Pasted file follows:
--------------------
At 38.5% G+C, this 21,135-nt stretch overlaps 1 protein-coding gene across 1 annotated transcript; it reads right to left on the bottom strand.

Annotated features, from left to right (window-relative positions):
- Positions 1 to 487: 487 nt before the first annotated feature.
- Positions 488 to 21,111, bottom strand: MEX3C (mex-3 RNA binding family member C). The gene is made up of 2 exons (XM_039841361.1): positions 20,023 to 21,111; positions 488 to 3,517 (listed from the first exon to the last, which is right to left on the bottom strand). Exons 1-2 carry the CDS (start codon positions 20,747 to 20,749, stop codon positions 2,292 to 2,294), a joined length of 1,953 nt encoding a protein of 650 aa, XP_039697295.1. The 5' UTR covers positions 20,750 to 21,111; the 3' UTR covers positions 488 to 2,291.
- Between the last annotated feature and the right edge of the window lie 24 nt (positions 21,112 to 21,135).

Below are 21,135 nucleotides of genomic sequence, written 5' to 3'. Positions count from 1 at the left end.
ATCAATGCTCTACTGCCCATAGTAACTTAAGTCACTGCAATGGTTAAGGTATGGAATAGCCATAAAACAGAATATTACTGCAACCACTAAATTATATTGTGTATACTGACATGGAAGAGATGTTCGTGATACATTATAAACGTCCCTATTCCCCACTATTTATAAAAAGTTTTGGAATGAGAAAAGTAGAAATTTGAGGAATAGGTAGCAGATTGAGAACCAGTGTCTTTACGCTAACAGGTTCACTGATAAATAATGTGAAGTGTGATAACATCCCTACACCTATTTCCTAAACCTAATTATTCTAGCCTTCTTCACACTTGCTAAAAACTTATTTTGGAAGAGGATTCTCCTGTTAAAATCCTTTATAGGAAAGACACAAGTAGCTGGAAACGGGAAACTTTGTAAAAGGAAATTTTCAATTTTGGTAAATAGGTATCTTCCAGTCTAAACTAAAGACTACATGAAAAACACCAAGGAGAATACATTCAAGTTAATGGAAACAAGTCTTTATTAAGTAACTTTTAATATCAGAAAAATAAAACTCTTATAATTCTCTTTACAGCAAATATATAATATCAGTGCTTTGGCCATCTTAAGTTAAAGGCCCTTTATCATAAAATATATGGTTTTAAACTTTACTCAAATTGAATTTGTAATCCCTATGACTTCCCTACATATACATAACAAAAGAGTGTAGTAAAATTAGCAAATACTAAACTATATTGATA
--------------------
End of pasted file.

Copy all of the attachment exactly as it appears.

At 38.5% G+C, this 21,135-nt stretch overlaps 1 protein-coding gene across 1 annotated transcript; it reads right to left on the bottom strand.

Annotated features, from left to right (window-relative positions):
- Positions 1 to 487: 487 nt before the first annotated feature.
- Positions 488 to 21,111, bottom strand: MEX3C (mex-3 RNA binding family member C). The gene is made up of 2 exons (XM_039841361.1): positions 20,023 to 21,111; positions 488 to 3,517 (listed from the first exon to the last, which is right to left on the bottom strand). Exons 1-2 carry the CDS (start codon positions 20,747 to 20,749, stop codon positions 2,292 to 2,294), a joined length of 1,953 nt encoding a protein of 650 aa, XP_039697295.1. The 5' UTR covers positions 20,750 to 21,111; the 3' UTR covers positions 488 to 2,291.
- Between the last annotated feature and the right edge of the window lie 24 nt (positions 21,112 to 21,135).

Below are 21,135 nucleotides of genomic sequence, written 5' to 3'. Positions count from 1 at the left end.
ATCAATGCTCTACTGCCCATAGTAACTTAAGTCACTGCAATGGTTAAGGTATGGAATAGCCATAAAACAGAATATTACTGCAACCACTAAATTATATTGTGTATACTGACATGGAAGAGATGTTCGTGATACATTATAAACGTCCCTATTCCCCACTATTTATAAAAAGTTTTGGAATGAGAAAAGTAGAAATTTGAGGAATAGGTAGCAGATTGAGAACCAGTGTCTTTACGCTAACAGGTTCACTGATAAATAATGTGAAGTGTGATAACATCCCTACACCTATTTCCTAAACCTAATTATTCTAGCCTTCTTCACACTTGCTAAAAACTTATTTTGGAAGAGGATTCTCCTGTTAAAATCCTTTATAGGAAAGACACAAGTAGCTGGAAACGGGAAACTTTGTAAAAGGAAATTTTCAATTTTGGTAAATAGGTATCTTCCAGTCTAAACTAAAGACTACATGAAAAACACCAAGGAGAATACATTCAAGTTAATGGAAACAAGTCTTTATTAAGTAACTTTTAATATCAGAAAAATAAAACTCTTATAATTCTCTTTACAGCAAATATATAATATCAGTGCTTTGGCCATCTTAAGTTAAAGGCCCTTTATCATAAAATATATGGTTTTAAACTTTACTCAAATTGAATTTGTAATCCCTATGACTTCCCTACATATACATAACAAAAGAGTGTAGTAAAATTAGCAAATACTAAACTATATTGATA